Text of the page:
In a television interview Sheikha al-Jassem said that the Constitution is worth more than the Koran and Sharia in regulating the lives of citizens. The Islamic extremist faction in Parliament denounced the woman for "psychological damage". The prosecutor's decision to go to trial. If convicted she faces a year in prison.
Kuwait City (AsiaNews / Agencies) - An intellectual, scholar and activist for human rights in Kuwait is likely to be tried for blasphemy after defending the secular nature of the state. The prosecutor general summoned Sheikha al-Jassem, notifying her of the charges laid against her for her words spoken during a recent television interview.
The Kuwaiti intellectual (pictured) said that the national constitution is as true as the Koran and sharia, Islamic law, in regulating the life of the country and its citizens. Now it will be up to the office of the prosecutor – which has laid the charges – to decide whether to remand the woman.
A March 8 interview given by Sheikha al-Jassem to the Kuwaiti channel Al-Shahed TV is at the root of the charges. The human rights activist was invited to speak precisely about the growth of Islamic extremism in the country and the region.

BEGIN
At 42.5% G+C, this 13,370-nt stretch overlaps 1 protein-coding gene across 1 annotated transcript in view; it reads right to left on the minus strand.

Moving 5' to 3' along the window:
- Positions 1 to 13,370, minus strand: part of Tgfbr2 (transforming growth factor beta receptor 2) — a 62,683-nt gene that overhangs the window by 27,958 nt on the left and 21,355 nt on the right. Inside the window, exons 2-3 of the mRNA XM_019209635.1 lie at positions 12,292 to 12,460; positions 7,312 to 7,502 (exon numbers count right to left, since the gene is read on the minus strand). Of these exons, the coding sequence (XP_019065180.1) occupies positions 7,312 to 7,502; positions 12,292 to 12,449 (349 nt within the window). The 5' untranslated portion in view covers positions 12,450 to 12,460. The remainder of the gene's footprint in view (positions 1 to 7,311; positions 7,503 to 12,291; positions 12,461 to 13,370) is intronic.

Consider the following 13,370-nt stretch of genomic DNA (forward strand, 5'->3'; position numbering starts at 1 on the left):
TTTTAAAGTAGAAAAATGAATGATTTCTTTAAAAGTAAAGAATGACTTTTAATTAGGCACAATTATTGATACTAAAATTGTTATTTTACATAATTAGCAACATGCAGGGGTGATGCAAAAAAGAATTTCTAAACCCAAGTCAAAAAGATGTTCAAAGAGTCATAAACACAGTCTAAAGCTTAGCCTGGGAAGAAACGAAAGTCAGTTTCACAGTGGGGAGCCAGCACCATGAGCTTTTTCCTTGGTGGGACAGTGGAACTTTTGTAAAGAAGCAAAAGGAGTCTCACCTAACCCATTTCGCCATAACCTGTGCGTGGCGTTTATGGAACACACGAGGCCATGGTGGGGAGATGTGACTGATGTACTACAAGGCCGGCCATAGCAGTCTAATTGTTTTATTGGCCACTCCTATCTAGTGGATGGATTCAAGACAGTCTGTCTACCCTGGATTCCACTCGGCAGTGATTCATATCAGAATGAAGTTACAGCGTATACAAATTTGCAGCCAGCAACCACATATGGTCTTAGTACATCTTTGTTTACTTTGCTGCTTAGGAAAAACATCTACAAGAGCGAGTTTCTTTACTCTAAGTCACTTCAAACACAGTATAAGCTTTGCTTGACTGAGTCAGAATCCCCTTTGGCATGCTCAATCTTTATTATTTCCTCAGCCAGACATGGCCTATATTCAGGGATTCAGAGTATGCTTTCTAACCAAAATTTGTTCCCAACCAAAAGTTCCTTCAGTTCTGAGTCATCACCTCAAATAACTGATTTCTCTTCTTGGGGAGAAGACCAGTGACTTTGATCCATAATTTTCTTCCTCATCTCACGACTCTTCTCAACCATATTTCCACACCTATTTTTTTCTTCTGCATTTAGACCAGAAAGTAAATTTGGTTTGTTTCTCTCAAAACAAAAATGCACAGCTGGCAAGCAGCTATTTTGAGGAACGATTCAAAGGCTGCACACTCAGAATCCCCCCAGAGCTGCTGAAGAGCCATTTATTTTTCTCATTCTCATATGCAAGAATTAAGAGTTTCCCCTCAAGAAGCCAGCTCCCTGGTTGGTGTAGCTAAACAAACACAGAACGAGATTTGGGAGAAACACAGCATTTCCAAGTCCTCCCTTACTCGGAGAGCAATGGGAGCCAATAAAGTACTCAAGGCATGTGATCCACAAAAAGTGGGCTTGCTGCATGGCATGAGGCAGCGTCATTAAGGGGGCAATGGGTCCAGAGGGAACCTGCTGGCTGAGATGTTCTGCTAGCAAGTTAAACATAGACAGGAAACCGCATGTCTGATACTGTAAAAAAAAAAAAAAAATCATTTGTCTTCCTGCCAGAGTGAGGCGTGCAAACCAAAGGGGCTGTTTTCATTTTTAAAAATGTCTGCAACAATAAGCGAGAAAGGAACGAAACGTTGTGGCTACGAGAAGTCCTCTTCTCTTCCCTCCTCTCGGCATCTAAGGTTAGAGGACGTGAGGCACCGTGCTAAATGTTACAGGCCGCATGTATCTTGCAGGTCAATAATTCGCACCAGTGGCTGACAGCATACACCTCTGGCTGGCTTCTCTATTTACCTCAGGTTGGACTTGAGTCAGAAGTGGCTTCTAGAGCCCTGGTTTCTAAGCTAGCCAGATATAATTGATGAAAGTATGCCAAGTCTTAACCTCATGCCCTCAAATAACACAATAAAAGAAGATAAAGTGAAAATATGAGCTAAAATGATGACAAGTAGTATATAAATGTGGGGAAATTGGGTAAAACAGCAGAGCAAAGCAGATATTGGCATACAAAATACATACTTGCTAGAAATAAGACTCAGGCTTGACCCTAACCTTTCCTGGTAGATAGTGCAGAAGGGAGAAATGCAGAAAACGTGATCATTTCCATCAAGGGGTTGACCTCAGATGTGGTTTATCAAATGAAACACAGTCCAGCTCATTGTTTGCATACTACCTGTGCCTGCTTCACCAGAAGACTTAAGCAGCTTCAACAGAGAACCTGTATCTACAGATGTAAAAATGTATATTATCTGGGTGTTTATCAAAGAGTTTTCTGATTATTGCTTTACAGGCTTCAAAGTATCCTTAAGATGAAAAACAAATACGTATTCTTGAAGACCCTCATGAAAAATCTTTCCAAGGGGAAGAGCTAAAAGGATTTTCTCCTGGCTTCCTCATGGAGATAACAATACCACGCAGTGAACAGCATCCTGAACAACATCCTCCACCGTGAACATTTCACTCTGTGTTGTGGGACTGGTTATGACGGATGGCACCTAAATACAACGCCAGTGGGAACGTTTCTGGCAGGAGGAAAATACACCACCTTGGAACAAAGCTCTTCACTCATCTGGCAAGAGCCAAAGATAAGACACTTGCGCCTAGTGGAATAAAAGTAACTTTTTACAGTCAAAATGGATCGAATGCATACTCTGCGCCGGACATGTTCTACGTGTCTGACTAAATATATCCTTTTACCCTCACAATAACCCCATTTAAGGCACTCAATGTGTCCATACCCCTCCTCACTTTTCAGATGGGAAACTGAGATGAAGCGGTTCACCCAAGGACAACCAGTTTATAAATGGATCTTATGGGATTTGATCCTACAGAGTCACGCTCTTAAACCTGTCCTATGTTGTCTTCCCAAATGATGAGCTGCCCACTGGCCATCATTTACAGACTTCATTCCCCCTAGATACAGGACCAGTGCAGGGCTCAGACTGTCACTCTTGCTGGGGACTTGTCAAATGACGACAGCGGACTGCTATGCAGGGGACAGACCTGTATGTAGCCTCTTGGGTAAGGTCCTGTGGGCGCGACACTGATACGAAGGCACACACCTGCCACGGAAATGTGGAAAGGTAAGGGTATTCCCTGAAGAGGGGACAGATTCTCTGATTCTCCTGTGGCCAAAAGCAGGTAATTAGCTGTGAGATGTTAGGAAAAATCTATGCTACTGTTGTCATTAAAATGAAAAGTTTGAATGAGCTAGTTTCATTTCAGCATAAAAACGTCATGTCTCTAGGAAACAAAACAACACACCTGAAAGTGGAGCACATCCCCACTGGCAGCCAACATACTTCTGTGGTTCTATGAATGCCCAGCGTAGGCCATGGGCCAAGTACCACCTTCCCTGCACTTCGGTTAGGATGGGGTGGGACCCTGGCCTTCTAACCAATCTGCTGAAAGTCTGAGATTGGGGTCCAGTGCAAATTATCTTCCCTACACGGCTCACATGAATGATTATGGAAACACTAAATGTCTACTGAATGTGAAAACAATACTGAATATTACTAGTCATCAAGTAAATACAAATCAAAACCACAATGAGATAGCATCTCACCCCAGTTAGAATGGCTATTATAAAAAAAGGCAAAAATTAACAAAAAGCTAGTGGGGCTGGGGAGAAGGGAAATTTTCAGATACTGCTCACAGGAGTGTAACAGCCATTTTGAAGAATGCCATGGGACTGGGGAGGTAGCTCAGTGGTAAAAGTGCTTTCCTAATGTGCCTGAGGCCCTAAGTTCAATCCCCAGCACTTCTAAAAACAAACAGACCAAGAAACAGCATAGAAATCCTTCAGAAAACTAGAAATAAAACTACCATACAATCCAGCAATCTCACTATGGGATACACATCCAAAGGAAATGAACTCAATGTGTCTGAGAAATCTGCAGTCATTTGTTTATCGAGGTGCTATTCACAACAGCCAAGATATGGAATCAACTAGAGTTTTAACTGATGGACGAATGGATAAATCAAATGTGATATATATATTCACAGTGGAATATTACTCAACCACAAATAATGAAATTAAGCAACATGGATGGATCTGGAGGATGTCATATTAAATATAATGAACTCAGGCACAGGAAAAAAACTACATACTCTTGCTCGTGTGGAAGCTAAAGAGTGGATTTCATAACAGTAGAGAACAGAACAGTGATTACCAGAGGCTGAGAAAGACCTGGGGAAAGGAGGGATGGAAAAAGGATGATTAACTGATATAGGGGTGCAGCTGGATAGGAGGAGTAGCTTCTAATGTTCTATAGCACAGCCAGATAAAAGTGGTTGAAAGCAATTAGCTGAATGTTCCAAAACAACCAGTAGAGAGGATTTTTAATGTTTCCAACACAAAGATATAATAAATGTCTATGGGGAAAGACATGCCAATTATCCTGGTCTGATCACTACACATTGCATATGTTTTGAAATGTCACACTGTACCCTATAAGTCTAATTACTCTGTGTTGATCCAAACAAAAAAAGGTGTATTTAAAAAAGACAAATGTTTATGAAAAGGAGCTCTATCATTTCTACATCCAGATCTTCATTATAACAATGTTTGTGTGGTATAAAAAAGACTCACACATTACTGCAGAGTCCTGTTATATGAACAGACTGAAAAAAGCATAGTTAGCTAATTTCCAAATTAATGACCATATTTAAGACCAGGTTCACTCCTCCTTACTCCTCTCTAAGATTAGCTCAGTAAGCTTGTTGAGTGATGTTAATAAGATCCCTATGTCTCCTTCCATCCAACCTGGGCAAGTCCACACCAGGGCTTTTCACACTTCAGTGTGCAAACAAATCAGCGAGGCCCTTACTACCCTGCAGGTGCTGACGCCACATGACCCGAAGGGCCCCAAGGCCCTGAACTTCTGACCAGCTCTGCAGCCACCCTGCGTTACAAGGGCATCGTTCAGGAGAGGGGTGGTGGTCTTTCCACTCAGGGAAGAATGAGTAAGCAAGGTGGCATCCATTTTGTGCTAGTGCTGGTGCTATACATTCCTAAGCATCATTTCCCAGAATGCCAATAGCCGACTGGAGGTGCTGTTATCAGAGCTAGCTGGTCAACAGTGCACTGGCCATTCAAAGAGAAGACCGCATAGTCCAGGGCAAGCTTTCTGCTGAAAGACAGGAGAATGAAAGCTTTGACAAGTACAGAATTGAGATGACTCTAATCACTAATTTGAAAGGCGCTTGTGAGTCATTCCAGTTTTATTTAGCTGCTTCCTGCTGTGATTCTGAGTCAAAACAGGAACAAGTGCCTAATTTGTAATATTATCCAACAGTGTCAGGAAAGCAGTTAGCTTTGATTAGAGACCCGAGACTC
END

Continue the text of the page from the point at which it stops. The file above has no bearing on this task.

During the interview, Jassem responded to a question concerning the Islamic extremists, that religion is more important than the Constitution of Kuwait. In response, the intellectual explained that it is a "dangerous" point of view and that, in her opinion, politics and religion should be separated into two areas.
Jassem also recalled the wave of violence in the Middle East and the divisions between Sunni and Shiite Muslims within the Muslim world. In this regard she added that if people rely solely on sacred books and puts them at the center of daily life as the only fundamental source of the law, it is impossible to advance society.
Her words raised a wave of indignation within the Islamic extremist faction in parliament, including personal attacks and threats to the woman. In an interview with the BBC Jassem spoke of "terrifying" threats from "not only Kuwait but also from Saudi Arabia."
In addition to the trial, a part of the extremist Islamic world has also demanded her expulsion from the University of Kuwait, where she teaches philosophy. During the talks, the prosecutor told her that the plaintiff feels "hurt from a psychological point of view" by her statements. The first complaint could be followed by others in coming days.
In the case of a trail and condemnation, the activist faces up to a year in prison. Nevertheless, she says she wants to continue her work and remains convinced of her own ideas, and thanks for the affection and support she has received.